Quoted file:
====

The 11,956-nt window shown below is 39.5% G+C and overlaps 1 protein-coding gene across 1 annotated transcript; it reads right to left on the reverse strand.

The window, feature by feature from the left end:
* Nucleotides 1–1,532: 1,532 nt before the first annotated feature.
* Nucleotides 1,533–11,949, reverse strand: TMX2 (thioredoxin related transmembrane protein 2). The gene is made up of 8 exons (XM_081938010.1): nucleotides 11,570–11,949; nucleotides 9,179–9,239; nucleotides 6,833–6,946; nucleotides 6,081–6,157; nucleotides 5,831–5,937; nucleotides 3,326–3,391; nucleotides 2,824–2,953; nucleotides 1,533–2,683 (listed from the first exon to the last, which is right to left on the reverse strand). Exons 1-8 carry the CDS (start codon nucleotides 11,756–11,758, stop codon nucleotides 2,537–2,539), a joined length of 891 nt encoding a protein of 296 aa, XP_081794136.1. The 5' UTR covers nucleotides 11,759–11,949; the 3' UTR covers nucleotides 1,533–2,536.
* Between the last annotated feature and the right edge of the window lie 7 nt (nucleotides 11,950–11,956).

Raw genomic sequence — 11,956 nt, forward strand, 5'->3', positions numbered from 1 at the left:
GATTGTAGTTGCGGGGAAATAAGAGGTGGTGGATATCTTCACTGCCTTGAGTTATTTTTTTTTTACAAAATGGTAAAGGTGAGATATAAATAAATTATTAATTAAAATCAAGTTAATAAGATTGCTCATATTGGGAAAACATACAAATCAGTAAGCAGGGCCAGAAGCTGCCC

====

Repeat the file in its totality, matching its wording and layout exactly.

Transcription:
The 11,956-nt window shown below is 39.5% G+C and overlaps 1 protein-coding gene across 1 annotated transcript; it reads right to left on the reverse strand.

The window, feature by feature from the left end:
* Nucleotides 1–1,532: 1,532 nt before the first annotated feature.
* Nucleotides 1,533–11,949, reverse strand: TMX2 (thioredoxin related transmembrane protein 2). The gene is made up of 8 exons (XM_081938010.1): nucleotides 11,570–11,949; nucleotides 9,179–9,239; nucleotides 6,833–6,946; nucleotides 6,081–6,157; nucleotides 5,831–5,937; nucleotides 3,326–3,391; nucleotides 2,824–2,953; nucleotides 1,533–2,683 (listed from the first exon to the last, which is right to left on the reverse strand). Exons 1-8 carry the CDS (start codon nucleotides 11,756–11,758, stop codon nucleotides 2,537–2,539), a joined length of 891 nt encoding a protein of 296 aa, XP_081794136.1. The 5' UTR covers nucleotides 11,759–11,949; the 3' UTR covers nucleotides 1,533–2,536.
* Between the last annotated feature and the right edge of the window lie 7 nt (nucleotides 11,950–11,956).

Raw genomic sequence — 11,956 nt, forward strand, 5'->3', positions numbered from 1 at the left:
GATTGTAGTTGCGGGGAAATAAGAGGTGGTGGATATCTTCACTGCCTTGAGTTATTTTTTTTTTACAAAATGGTAAAGGTGAGATATAAATAAATTATTAATTAAAATCAAGTTAATAAGATTGCTCATATTGGGAAAACATACAAATCAGTAAGCAGGGCCAGAAGCTGCCC